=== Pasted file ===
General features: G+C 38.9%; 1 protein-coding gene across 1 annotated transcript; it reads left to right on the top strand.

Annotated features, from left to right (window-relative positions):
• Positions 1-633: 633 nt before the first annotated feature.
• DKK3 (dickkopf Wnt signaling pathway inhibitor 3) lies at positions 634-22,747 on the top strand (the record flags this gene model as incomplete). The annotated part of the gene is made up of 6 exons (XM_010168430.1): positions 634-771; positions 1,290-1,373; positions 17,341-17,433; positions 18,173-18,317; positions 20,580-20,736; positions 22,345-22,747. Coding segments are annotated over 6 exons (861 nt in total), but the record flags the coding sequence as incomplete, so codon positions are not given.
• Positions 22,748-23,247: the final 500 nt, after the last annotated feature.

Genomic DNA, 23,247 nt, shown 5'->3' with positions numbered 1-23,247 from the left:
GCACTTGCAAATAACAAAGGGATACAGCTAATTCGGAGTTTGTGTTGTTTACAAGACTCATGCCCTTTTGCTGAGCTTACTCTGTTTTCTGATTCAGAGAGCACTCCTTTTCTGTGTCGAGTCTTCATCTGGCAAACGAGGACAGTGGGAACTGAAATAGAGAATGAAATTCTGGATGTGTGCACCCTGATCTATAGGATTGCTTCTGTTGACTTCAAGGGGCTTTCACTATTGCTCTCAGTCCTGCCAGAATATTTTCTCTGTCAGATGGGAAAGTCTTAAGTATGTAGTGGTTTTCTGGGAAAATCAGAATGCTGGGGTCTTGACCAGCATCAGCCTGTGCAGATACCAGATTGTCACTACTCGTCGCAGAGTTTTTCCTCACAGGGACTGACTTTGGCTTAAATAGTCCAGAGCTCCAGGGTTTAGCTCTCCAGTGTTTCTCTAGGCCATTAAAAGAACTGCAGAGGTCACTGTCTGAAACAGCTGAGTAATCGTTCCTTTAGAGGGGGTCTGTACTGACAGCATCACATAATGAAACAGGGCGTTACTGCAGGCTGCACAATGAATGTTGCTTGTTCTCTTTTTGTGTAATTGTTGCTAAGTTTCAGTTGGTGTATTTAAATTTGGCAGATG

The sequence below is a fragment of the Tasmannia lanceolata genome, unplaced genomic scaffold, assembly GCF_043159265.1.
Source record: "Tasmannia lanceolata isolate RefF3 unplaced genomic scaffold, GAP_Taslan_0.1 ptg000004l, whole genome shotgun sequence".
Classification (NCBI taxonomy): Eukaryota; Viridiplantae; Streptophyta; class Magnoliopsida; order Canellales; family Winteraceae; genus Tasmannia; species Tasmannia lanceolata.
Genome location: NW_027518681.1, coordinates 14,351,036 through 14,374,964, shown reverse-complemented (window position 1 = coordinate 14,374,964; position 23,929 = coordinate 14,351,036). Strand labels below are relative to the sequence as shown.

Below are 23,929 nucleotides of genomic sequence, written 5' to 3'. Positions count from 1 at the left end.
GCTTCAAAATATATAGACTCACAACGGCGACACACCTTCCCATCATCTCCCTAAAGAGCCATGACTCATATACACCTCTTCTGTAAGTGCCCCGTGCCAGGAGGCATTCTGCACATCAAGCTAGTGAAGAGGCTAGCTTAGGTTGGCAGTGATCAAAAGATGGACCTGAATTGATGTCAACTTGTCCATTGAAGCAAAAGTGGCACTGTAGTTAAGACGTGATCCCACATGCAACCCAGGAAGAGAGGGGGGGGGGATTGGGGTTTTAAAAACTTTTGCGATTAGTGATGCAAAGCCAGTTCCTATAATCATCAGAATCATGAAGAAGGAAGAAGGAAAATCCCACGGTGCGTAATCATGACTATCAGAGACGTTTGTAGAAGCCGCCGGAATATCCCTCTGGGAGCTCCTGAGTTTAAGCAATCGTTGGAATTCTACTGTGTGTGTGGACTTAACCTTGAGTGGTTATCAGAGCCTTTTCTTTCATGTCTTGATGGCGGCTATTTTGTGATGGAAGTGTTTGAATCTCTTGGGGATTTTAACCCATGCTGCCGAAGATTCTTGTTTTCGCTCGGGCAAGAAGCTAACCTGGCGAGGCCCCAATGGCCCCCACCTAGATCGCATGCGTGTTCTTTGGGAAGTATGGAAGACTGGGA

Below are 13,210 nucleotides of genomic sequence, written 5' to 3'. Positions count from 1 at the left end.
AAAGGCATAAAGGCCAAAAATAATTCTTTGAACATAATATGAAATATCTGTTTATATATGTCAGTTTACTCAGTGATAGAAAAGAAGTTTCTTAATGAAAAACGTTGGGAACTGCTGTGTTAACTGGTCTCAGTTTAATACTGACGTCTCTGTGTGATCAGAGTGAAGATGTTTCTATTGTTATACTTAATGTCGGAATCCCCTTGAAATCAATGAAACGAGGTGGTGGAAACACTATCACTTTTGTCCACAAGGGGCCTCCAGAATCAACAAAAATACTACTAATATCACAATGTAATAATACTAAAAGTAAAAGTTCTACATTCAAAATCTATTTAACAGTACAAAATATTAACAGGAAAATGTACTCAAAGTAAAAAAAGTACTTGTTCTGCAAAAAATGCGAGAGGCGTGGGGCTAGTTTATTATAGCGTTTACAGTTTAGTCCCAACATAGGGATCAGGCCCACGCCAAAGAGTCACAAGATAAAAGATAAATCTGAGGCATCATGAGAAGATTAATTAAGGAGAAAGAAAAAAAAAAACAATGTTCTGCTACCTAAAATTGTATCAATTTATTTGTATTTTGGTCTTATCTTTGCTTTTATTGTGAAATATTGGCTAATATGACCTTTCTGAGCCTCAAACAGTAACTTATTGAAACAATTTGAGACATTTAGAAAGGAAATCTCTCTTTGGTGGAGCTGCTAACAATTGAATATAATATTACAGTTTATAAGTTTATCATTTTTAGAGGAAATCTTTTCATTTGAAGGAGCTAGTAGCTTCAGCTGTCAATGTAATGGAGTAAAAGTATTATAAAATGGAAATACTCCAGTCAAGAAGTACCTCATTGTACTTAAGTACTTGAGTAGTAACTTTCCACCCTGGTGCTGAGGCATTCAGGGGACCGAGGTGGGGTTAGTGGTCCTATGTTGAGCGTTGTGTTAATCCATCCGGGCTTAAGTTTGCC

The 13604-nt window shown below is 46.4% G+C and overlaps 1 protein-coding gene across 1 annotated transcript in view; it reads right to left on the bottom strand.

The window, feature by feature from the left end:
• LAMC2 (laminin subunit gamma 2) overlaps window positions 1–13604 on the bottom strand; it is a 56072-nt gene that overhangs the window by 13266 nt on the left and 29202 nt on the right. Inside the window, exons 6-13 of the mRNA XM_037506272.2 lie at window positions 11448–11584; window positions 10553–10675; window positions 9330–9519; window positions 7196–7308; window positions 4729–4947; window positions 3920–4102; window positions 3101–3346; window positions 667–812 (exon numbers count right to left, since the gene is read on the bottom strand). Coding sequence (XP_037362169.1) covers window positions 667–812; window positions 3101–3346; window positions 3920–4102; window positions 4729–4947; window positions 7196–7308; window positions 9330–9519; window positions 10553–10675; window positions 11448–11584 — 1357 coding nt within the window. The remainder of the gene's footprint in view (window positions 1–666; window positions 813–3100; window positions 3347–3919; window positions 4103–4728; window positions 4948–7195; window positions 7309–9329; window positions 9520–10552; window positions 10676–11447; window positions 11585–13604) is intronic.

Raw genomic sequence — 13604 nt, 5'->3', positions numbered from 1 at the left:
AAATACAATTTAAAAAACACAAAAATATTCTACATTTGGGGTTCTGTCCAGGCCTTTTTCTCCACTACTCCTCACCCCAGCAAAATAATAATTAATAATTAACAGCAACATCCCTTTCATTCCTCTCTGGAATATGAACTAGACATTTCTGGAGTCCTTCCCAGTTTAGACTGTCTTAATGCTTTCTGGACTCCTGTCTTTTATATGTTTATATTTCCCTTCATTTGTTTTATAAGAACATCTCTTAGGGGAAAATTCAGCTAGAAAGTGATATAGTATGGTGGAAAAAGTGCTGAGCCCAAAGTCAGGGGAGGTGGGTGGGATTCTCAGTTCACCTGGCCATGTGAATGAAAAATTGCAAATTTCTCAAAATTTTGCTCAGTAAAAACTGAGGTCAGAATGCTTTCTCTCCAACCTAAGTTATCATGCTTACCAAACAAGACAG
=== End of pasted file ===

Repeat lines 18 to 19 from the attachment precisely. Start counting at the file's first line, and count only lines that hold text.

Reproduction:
• LAMC2 (laminin subunit gamma 2) overlaps window positions 1–13604 on the bottom strand; it is a 56072-nt gene that overhangs the window by 13266 nt on the left and 29202 nt on the right. Inside the window, exons 6-13 of the mRNA XM_037506272.2 lie at window positions 11448–11584; window positions 10553–10675; window positions 9330–9519; window positions 7196–7308; window positions 4729–4947; window positions 3920–4102; window positions 3101–3346; window positions 667–812 (exon numbers count right to left, since the gene is read on the bottom strand). Coding sequence (XP_037362169.1) covers window positions 667–812; window positions 3101–3346; window positions 3920–4102; window positions 4729–4947; window positions 7196–7308; window positions 9330–9519; window positions 10553–10675; window positions 11448–11584 — 1357 coding nt within the window. The remainder of the gene's footprint in view (window positions 1–666; window positions 813–3100; window positions 3347–3919; window positions 4103–4728; window positions 4948–7195; window positions 7309–9329; window positions 9520–10552; window positions 10676–11447; window positions 11585–13604) is intronic.

Raw genomic sequence — 13604 nt, 5'->3', positions numbered from 1 at the left: